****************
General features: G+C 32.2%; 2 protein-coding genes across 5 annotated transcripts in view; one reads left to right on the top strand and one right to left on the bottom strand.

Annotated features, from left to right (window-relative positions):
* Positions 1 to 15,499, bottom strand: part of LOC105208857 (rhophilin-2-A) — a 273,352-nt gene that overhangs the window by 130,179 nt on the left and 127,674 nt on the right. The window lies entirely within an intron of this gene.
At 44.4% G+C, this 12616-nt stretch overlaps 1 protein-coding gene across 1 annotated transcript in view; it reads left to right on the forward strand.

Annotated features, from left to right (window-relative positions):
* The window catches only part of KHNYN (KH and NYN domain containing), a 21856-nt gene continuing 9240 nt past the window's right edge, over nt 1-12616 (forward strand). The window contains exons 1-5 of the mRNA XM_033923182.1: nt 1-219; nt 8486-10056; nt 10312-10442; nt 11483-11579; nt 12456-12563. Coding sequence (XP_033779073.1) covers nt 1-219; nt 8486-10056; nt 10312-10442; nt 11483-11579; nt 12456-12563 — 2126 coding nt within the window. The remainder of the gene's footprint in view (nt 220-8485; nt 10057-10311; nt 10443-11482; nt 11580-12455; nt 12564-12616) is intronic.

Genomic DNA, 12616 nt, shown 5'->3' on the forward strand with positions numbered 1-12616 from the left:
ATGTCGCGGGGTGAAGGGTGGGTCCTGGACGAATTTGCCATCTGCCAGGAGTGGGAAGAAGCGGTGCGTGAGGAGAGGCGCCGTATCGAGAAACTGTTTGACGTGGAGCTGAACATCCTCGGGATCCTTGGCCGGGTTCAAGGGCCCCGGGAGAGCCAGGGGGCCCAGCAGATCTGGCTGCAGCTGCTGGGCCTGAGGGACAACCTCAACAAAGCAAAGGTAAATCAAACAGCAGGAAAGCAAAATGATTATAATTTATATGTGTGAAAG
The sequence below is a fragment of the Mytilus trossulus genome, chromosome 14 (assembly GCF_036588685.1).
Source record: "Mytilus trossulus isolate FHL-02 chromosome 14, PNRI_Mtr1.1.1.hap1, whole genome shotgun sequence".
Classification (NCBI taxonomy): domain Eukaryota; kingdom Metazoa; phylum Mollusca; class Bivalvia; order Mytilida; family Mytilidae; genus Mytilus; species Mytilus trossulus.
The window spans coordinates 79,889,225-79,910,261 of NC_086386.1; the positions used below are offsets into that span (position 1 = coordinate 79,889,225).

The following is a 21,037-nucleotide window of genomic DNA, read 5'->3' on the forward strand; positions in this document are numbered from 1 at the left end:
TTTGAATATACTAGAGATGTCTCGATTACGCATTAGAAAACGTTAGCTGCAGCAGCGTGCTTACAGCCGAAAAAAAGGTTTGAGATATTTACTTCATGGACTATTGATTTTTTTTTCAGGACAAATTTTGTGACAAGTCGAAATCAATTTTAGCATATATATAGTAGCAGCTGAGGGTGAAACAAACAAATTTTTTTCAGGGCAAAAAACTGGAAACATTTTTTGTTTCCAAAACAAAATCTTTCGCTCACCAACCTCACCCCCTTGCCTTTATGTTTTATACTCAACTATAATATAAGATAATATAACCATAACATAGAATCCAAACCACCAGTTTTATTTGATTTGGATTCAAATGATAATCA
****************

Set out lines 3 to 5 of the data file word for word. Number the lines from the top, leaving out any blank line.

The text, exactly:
* Positions 1 to 15,499, bottom strand: part of LOC105208857 (rhophilin-2-A) — a 273,352-nt gene that overhangs the window by 130,179 nt on the left and 127,674 nt on the right. The window lies entirely within an intron of this gene.
At 44.4% G+C, this 12616-nt stretch overlaps 1 protein-coding gene across 1 annotated transcript in view; it reads left to right on the forward strand.

Annotated features, from left to right (window-relative positions):